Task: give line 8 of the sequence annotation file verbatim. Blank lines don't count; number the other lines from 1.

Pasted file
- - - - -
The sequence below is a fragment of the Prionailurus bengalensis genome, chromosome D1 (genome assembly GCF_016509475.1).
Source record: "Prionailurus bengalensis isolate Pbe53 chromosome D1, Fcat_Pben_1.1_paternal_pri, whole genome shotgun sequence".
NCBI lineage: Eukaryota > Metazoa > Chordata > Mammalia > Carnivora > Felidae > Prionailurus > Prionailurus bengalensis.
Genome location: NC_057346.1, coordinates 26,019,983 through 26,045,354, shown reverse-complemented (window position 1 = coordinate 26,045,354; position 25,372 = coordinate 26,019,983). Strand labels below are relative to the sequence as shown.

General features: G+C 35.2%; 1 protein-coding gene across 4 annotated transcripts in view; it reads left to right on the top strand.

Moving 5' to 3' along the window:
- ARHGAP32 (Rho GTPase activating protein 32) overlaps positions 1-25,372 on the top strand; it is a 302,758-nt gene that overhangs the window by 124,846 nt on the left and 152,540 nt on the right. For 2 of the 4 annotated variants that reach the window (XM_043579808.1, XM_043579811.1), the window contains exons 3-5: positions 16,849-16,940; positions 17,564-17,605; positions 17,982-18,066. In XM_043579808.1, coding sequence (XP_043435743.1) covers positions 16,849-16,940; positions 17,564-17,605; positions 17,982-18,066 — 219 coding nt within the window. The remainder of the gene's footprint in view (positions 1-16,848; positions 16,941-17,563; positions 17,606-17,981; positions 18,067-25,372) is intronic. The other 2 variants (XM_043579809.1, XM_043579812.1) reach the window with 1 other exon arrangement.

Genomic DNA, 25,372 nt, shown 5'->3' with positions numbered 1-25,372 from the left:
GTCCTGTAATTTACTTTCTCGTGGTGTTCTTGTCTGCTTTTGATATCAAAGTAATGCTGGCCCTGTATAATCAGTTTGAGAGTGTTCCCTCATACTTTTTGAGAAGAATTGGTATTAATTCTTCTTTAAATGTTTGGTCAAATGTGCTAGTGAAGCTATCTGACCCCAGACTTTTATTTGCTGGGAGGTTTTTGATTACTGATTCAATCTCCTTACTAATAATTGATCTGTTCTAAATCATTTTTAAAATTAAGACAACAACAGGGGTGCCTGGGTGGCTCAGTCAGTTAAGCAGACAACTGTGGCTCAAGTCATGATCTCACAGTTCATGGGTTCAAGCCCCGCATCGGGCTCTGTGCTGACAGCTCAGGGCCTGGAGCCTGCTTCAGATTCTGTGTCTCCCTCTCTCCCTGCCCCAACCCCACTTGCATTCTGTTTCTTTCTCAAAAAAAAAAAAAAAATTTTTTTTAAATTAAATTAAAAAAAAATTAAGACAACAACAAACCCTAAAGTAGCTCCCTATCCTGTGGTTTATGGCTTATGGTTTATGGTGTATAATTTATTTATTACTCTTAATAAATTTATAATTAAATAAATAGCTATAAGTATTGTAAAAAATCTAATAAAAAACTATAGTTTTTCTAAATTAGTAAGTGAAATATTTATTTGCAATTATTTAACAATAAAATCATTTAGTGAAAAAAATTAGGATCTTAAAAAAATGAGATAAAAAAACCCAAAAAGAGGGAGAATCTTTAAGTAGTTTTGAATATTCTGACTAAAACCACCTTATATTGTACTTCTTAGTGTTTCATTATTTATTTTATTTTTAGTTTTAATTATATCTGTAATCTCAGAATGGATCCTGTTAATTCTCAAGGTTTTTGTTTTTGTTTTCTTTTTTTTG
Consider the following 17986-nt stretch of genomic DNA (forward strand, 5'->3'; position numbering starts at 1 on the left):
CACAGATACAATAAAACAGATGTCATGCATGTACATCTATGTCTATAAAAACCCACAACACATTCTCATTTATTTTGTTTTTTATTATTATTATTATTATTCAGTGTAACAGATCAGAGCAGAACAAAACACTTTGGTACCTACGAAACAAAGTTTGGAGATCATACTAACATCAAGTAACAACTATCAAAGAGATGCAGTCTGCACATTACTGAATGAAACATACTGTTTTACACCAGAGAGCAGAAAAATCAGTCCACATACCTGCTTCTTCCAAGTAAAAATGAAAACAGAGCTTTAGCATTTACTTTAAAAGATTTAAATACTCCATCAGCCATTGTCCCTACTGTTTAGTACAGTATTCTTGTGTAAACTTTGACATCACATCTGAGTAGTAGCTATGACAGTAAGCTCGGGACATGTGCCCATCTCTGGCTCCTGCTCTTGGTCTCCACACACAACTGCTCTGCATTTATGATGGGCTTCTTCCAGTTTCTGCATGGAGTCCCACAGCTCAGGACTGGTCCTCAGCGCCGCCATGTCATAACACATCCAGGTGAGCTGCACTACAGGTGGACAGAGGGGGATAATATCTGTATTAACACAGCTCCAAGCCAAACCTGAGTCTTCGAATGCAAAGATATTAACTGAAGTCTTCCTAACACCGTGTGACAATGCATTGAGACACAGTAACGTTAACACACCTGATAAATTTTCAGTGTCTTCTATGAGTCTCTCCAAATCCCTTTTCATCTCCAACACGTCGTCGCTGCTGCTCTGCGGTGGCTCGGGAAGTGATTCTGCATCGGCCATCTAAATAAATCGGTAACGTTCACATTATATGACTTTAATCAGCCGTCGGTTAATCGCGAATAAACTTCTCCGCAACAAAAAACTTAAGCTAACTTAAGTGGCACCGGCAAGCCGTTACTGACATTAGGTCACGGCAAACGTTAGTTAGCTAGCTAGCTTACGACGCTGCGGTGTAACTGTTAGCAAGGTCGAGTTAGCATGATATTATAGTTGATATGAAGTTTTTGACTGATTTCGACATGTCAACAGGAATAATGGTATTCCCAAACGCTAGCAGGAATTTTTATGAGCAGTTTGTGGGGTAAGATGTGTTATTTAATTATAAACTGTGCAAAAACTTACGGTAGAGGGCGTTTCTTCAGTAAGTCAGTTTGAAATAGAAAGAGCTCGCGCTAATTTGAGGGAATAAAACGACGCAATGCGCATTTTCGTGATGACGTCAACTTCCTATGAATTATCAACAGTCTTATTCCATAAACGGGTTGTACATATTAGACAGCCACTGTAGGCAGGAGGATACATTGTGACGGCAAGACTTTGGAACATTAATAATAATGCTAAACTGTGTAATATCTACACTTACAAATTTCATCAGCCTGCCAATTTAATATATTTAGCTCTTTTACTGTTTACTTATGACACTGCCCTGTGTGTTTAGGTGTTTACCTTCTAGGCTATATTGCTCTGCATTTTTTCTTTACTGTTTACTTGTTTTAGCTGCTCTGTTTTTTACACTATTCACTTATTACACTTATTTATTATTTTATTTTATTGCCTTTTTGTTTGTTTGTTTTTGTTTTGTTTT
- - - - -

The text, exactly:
Genomic DNA, 25,372 nt, shown 5'->3' with positions numbered 1-25,372 from the left: